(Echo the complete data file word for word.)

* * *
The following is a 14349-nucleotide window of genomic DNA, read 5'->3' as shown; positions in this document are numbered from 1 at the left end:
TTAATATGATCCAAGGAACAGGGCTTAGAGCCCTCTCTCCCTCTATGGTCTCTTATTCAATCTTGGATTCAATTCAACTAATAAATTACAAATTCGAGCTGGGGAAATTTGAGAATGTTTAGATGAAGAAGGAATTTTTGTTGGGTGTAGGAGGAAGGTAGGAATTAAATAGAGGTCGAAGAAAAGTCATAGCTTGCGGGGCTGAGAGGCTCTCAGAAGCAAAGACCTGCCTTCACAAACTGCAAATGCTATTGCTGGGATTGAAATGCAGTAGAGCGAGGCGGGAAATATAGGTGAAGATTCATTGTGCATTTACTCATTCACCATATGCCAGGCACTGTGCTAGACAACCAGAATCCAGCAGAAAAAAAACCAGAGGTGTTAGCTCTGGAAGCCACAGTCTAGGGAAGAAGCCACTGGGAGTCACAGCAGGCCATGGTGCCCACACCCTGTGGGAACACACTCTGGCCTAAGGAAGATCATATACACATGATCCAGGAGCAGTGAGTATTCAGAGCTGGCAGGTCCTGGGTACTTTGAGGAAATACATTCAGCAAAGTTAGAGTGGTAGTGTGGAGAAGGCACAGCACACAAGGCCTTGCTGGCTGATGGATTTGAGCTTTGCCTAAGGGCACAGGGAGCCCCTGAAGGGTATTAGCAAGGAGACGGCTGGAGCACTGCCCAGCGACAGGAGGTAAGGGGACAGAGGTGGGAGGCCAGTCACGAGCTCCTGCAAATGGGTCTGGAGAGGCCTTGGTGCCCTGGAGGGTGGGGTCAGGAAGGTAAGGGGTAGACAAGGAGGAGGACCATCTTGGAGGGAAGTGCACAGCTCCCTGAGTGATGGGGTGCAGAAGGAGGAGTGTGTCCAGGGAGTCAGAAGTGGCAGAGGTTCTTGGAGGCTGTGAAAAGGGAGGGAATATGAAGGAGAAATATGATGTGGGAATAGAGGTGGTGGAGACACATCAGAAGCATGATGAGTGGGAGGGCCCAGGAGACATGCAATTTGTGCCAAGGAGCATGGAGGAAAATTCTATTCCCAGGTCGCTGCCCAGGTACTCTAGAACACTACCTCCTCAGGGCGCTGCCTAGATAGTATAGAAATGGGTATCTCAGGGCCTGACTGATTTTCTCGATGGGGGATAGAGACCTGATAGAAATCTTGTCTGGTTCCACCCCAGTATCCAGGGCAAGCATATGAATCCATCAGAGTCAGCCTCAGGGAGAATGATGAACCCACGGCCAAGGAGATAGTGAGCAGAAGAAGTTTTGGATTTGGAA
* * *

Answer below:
The following is a 14349-nucleotide window of genomic DNA, read 5'->3' as shown; positions in this document are numbered from 1 at the left end:
TTAATATGATCCAAGGAACAGGGCTTAGAGCCCTCTCTCCCTCTATGGTCTCTTATTCAATCTTGGATTCAATTCAACTAATAAATTACAAATTCGAGCTGGGGAAATTTGAGAATGTTTAGATGAAGAAGGAATTTTTGTTGGGTGTAGGAGGAAGGTAGGAATTAAATAGAGGTCGAAGAAAAGTCATAGCTTGCGGGGCTGAGAGGCTCTCAGAAGCAAAGACCTGCCTTCACAAACTGCAAATGCTATTGCTGGGATTGAAATGCAGTAGAGCGAGGCGGGAAATATAGGTGAAGATTCATTGTGCATTTACTCATTCACCATATGCCAGGCACTGTGCTAGACAACCAGAATCCAGCAGAAAAAAAACCAGAGGTGTTAGCTCTGGAAGCCACAGTCTAGGGAAGAAGCCACTGGGAGTCACAGCAGGCCATGGTGCCCACACCCTGTGGGAACACACTCTGGCCTAAGGAAGATCATATACACATGATCCAGGAGCAGTGAGTATTCAGAGCTGGCAGGTCCTGGGTACTTTGAGGAAATACATTCAGCAAAGTTAGAGTGGTAGTGTGGAGAAGGCACAGCACACAAGGCCTTGCTGGCTGATGGATTTGAGCTTTGCCTAAGGGCACAGGGAGCCCCTGAAGGGTATTAGCAAGGAGACGGCTGGAGCACTGCCCAGCGACAGGAGGTAAGGGGACAGAGGTGGGAGGCCAGTCACGAGCTCCTGCAAATGGGTCTGGAGAGGCCTTGGTGCCCTGGAGGGTGGGGTCAGGAAGGTAAGGGGTAGACAAGGAGGAGGACCATCTTGGAGGGAAGTGCACAGCTCCCTGAGTGATGGGGTGCAGAAGGAGGAGTGTGTCCAGGGAGTCAGAAGTGGCAGAGGTTCTTGGAGGCTGTGAAAAGGGAGGGAATATGAAGGAGAAATATGATGTGGGAATAGAGGTGGTGGAGACACATCAGAAGCATGATGAGTGGGAGGGCCCAGGAGACATGCAATTTGTGCCAAGGAGCATGGAGGAAAATTCTATTCCCAGGTCGCTGCCCAGGTACTCTAGAACACTACCTCCTCAGGGCGCTGCCTAGATAGTATAGAAATGGGTATCTCAGGGCCTGACTGATTTTCTCGATGGGGGATAGAGACCTGATAGAAATCTTGTCTGGTTCCACCCCAGTATCCAGGGCAAGCATATGAATCCATCAGAGTCAGCCTCAGGGAGAATGATGAACCCACGGCCAAGGAGATAGTGAGCAGAAGAAGTTTTGGATTTGGAA